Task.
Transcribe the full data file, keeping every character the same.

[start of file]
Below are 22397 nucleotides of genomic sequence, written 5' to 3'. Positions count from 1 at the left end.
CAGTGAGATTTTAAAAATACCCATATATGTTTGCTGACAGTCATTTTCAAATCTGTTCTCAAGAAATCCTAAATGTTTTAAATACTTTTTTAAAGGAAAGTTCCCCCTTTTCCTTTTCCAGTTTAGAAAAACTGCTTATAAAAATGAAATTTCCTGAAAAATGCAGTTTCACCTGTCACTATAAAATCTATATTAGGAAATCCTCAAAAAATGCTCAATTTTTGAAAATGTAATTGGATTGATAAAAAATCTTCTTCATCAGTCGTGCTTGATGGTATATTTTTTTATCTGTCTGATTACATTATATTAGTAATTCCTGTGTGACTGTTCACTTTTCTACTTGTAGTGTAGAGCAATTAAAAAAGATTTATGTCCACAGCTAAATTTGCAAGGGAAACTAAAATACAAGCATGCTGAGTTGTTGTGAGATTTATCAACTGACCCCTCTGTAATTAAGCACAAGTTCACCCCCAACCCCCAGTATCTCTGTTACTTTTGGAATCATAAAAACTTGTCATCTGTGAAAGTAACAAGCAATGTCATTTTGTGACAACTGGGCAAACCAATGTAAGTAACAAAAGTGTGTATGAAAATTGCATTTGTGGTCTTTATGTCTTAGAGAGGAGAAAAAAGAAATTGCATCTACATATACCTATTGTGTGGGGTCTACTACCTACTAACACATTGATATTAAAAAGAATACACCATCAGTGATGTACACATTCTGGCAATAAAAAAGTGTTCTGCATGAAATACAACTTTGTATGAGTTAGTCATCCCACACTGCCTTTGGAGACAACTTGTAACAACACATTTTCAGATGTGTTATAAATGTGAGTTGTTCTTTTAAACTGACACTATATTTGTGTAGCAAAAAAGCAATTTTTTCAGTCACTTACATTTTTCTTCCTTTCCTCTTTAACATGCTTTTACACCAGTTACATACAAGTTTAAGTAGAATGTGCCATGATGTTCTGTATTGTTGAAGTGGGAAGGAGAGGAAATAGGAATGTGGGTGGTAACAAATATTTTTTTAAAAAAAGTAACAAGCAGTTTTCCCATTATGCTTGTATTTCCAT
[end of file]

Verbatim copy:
Below are 22397 nucleotides of genomic sequence, written 5' to 3'. Positions count from 1 at the left end.
CAGTGAGATTTTAAAAATACCCATATATGTTTGCTGACAGTCATTTTCAAATCTGTTCTCAAGAAATCCTAAATGTTTTAAATACTTTTTTAAAGGAAAGTTCCCCCTTTTCCTTTTCCAGTTTAGAAAAACTGCTTATAAAAATGAAATTTCCTGAAAAATGCAGTTTCACCTGTCACTATAAAATCTATATTAGGAAATCCTCAAAAAATGCTCAATTTTTGAAAATGTAATTGGATTGATAAAAAATCTTCTTCATCAGTCGTGCTTGATGGTATATTTTTTTATCTGTCTGATTACATTATATTAGTAATTCCTGTGTGACTGTTCACTTTTCTACTTGTAGTGTAGAGCAATTAAAAAAGATTTATGTCCACAGCTAAATTTGCAAGGGAAACTAAAATACAAGCATGCTGAGTTGTTGTGAGATTTATCAACTGACCCCTCTGTAATTAAGCACAAGTTCACCCCCAACCCCCAGTATCTCTGTTACTTTTGGAATCATAAAAACTTGTCATCTGTGAAAGTAACAAGCAATGTCATTTTGTGACAACTGGGCAAACCAATGTAAGTAACAAAAGTGTGTATGAAAATTGCATTTGTGGTCTTTATGTCTTAGAGAGGAGAAAAAAGAAATTGCATCTACATATACCTATTGTGTGGGGTCTACTACCTACTAACACATTGATATTAAAAAGAATACACCATCAGTGATGTACACATTCTGGCAATAAAAAAGTGTTCTGCATGAAATACAACTTTGTATGAGTTAGTCATCCCACACTGCCTTTGGAGACAACTTGTAACAACACATTTTCAGATGTGTTATAAATGTGAGTTGTTCTTTTAAACTGACACTATATTTGTGTAGCAAAAAAGCAATTTTTTCAGTCACTTACATTTTTCTTCCTTTCCTCTTTAACATGCTTTTACACCAGTTACATACAAGTTTAAGTAGAATGTGCCATGATGTTCTGTATTGTTGAAGTGGGAAGGAGAGGAAATAGGAATGTGGGTGGTAACAAATATTTTTTTAAAAAAAGTAACAAGCAGTTTTCCCATTATGCTTGTATTTCCAT